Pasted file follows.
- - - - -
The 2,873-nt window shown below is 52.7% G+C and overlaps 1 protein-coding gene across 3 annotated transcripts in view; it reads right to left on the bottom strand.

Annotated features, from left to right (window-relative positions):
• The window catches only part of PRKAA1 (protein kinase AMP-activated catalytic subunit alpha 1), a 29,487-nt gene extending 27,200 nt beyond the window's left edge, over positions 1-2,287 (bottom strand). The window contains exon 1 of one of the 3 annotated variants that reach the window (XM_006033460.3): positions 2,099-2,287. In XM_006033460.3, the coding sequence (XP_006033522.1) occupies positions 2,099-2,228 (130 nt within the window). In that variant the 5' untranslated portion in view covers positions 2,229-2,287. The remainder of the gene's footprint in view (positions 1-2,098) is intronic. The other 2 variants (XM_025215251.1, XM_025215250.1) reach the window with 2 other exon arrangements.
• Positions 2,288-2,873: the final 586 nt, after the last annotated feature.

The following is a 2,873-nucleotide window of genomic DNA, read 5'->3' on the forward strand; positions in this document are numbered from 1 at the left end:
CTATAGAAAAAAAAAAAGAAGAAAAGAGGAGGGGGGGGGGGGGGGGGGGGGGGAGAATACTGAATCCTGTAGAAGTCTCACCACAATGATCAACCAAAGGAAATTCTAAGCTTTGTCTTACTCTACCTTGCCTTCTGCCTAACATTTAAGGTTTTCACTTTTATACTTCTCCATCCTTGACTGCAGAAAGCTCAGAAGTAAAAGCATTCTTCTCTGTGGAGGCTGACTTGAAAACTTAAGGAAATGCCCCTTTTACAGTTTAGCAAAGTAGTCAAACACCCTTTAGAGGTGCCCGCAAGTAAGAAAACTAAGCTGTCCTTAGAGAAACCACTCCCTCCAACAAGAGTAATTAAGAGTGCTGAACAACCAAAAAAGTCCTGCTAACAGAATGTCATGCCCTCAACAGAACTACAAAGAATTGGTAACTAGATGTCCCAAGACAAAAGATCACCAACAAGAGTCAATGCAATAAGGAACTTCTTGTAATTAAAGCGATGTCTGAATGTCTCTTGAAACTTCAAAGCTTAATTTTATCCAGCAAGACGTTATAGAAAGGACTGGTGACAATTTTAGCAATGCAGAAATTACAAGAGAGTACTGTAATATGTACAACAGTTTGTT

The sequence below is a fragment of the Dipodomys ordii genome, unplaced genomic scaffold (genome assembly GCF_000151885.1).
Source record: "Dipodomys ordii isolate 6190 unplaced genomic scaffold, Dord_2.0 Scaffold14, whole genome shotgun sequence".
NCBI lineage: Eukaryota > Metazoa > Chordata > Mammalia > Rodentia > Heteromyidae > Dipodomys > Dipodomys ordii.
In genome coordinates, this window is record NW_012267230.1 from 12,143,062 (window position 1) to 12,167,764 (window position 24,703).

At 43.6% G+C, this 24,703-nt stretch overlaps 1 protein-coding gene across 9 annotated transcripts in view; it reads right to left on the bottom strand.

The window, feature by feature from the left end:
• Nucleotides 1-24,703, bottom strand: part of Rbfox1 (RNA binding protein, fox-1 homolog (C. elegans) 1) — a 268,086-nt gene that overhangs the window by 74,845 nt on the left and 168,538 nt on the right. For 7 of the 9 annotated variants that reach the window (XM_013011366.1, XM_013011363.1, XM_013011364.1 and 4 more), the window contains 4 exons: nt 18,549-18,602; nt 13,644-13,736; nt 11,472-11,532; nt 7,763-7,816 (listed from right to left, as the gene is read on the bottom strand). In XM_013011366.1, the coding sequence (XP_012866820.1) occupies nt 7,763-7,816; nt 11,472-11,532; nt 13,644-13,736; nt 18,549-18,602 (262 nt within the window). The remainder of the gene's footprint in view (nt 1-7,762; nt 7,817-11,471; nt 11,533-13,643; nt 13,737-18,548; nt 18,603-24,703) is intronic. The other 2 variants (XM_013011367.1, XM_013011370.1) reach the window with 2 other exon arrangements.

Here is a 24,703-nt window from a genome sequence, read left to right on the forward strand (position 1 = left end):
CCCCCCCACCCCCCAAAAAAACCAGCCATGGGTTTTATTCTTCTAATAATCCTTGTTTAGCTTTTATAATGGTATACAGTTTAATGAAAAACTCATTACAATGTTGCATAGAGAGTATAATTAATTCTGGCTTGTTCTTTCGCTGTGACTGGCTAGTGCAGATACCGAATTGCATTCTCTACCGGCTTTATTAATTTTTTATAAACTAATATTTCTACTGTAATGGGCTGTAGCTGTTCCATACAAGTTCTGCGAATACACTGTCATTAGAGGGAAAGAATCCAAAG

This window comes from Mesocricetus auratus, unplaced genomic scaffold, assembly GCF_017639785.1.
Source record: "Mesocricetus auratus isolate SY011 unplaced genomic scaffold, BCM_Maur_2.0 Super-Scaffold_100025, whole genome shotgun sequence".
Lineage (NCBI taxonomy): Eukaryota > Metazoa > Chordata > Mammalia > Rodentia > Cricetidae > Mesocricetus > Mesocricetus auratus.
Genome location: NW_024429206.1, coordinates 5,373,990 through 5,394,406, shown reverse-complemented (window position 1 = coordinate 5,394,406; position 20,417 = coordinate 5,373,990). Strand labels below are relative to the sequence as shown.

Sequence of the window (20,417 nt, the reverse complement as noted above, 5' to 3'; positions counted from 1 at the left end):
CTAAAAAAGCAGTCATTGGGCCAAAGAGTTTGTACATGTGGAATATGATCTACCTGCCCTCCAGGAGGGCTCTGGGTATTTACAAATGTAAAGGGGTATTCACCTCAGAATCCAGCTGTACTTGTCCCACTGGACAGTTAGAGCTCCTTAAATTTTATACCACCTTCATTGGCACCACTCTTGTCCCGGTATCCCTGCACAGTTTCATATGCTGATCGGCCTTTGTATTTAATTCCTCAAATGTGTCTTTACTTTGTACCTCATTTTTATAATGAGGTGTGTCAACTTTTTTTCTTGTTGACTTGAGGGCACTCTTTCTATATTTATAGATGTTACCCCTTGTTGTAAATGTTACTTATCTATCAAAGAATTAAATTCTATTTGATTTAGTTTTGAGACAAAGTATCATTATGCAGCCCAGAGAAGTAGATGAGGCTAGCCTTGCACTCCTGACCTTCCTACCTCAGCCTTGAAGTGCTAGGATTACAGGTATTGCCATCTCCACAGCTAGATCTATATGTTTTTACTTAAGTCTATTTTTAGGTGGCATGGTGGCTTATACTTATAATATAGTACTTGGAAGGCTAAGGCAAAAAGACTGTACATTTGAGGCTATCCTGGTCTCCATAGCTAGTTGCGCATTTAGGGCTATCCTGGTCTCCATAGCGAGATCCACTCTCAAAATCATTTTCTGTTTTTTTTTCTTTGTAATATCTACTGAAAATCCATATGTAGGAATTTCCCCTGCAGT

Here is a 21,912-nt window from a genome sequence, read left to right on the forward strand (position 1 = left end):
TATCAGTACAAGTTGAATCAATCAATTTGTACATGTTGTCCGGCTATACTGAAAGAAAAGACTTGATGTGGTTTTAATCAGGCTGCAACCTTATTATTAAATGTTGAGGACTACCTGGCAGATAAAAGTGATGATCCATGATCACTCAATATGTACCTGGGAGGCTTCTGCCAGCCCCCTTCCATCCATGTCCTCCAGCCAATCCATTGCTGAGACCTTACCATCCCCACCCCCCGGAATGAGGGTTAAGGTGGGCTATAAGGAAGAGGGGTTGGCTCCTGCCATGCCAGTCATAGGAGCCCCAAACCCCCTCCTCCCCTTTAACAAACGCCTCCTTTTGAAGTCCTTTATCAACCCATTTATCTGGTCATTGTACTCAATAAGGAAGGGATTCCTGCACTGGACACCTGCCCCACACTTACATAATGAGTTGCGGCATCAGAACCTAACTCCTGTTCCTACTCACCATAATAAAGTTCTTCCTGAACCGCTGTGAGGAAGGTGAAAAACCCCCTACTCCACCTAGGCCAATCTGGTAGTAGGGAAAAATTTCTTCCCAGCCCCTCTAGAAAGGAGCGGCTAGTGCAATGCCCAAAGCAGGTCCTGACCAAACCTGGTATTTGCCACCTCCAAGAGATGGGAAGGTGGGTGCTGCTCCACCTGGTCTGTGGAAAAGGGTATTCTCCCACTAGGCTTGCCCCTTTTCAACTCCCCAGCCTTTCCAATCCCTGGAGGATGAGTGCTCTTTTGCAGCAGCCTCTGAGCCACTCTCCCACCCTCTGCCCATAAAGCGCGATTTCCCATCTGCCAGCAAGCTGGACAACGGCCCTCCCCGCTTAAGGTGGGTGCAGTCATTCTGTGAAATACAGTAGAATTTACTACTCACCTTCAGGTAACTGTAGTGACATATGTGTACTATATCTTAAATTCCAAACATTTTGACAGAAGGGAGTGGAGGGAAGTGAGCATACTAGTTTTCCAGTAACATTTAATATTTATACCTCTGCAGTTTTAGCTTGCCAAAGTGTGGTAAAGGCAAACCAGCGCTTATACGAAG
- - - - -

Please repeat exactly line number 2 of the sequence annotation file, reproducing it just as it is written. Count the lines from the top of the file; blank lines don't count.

Annotated features, from left to right (window-relative positions):